The worst piece of wedding advice we received is simple: Never go to bed angry. Why is this so bad? If we're not going to go to bed angry, well, we just won't go to bed at all.
I believe this advice is given by people who are now divorced or by people who are really bad fighters. You know the kind — the couple who considers a discussion on who will do the dishes an actual argument or the people who never raise their voices and avoid confrontation at all costs. These people have never learned the skill of debate and they haven’t honed their fighting skills.
Skilled fighters know this is really bad advice. These are the couples who tend to raise their voices, who bring up past misdeeds and drag extended family into the discussion. They can attest to the misguided or malicious nature of this advice.
Long unpleasant nights
I was raised by a champion debater who later coached a champion debate team. I know how to argue. I can be stubborn and loud. I'm pretty quick with a sarcastic retort and sadly, I have a good memory about things I should probably forget. Mix that with my husband, who is just as skilled in all these areas, throw in the advice, "don't go to bed angry" and you have a recipe for a long and miserable night.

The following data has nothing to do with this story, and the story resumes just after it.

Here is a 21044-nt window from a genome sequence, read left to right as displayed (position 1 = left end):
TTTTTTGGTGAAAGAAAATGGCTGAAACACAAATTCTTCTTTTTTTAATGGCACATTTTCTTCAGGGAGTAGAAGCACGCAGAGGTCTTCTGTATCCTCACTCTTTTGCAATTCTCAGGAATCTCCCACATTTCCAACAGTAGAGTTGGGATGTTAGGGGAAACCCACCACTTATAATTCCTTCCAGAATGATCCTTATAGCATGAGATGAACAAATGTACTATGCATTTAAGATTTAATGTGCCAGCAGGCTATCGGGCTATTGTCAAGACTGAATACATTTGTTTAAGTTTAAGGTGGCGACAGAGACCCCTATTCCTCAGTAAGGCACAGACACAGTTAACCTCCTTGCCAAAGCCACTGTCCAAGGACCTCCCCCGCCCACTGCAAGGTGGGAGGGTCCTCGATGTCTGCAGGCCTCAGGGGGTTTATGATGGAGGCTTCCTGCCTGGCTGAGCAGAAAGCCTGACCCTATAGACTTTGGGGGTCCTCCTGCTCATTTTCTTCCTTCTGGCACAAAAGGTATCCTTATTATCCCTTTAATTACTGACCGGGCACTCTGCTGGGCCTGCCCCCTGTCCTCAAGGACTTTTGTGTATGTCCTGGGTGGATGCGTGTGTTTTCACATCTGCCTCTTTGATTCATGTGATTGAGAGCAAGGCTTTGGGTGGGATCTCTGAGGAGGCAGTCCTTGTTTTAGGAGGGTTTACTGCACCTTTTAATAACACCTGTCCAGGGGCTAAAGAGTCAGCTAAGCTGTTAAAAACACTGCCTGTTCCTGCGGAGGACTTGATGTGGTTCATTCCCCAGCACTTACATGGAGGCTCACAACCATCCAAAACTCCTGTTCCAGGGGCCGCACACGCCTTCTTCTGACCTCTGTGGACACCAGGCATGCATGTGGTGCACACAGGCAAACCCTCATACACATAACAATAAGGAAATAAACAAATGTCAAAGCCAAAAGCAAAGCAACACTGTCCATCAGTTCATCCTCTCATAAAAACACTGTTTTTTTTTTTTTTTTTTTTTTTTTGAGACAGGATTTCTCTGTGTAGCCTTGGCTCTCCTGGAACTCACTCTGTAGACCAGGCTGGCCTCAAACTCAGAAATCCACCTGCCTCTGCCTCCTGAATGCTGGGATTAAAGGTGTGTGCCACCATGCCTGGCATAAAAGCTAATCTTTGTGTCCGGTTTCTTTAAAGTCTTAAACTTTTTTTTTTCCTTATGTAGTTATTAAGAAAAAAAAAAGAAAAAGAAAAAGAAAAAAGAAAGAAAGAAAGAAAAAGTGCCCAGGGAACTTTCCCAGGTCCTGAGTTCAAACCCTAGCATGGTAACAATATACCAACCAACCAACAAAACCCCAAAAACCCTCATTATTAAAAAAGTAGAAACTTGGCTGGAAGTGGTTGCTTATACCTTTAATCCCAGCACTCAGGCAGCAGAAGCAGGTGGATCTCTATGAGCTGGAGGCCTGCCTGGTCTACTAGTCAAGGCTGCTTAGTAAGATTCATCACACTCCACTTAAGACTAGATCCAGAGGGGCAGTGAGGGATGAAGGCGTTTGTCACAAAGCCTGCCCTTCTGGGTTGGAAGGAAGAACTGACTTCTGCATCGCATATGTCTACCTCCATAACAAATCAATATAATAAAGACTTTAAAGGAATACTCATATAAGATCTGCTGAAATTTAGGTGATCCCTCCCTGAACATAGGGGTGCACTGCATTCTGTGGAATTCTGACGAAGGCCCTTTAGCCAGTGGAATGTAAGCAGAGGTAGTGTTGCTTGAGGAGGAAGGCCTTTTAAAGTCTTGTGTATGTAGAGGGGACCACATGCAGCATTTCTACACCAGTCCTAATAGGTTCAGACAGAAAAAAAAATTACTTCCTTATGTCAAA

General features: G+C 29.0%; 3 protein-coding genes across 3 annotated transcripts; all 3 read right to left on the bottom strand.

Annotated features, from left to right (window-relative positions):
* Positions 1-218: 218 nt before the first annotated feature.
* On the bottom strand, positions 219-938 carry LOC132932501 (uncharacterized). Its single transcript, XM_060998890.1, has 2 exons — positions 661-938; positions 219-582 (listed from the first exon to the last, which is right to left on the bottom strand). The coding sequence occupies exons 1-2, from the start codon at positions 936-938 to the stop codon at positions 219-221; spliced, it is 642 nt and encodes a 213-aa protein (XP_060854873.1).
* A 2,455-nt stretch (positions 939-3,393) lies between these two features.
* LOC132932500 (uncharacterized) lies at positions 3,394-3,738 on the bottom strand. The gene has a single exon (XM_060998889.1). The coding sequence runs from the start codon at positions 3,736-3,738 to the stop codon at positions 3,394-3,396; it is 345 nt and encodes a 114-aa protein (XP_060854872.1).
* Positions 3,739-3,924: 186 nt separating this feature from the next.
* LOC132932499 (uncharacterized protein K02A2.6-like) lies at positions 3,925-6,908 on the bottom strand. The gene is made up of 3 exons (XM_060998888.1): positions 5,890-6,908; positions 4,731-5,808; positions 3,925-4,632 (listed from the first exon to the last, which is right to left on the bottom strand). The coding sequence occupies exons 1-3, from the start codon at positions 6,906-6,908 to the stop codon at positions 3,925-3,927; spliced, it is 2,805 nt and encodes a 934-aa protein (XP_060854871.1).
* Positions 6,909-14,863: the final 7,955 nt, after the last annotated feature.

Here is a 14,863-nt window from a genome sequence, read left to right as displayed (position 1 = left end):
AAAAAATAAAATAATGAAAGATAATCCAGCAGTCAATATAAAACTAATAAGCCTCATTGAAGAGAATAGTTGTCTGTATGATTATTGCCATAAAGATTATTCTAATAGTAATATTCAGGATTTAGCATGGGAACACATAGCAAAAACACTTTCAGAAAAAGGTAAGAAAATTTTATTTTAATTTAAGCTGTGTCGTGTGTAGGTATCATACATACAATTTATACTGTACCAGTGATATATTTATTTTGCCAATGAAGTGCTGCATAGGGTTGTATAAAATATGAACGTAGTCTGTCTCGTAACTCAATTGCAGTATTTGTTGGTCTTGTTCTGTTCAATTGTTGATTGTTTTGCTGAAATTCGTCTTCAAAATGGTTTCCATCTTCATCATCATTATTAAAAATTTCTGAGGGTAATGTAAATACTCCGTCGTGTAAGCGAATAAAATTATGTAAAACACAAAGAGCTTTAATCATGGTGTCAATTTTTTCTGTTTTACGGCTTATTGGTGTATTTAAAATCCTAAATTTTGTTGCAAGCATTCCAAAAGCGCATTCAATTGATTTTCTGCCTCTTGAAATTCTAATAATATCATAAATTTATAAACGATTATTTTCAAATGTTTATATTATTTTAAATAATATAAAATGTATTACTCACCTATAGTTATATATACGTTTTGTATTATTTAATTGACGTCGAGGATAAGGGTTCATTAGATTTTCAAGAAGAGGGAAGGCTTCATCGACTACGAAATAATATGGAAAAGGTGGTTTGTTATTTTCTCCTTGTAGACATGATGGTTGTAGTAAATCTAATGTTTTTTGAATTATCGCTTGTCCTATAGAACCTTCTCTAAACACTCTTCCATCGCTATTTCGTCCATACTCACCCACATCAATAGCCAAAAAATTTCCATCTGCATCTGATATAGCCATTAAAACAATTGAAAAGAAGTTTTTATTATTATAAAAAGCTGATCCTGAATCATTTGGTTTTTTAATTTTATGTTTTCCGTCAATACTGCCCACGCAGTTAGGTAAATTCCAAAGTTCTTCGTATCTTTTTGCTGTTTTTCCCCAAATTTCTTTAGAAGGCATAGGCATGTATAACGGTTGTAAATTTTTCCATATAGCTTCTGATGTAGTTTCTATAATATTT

It didn't take too many knock-down, drag-out, all-night brawls for this couple to discover that this is just plain bad advice. No one wants to go to work the next day with tired, puffy eyes and a raging, sleep-deprived headache. And not many people can afford to call in sick anytime there's a marital disagreement? A better idea would be to go to bed angry, get a good night's sleep and then get up a little calmer, a little more rational and a little less stupid.
So what tip do I offer when the advice notebook is passed around or Aunt Susan's video camera is pointed in my face waiting for a piece of marital wisdom?
If you're fighting at bedtime, or anywhere close to it; say your prayers, go to bed, get a good night's sleep and face the disagreement with a calm head in the bright light of day.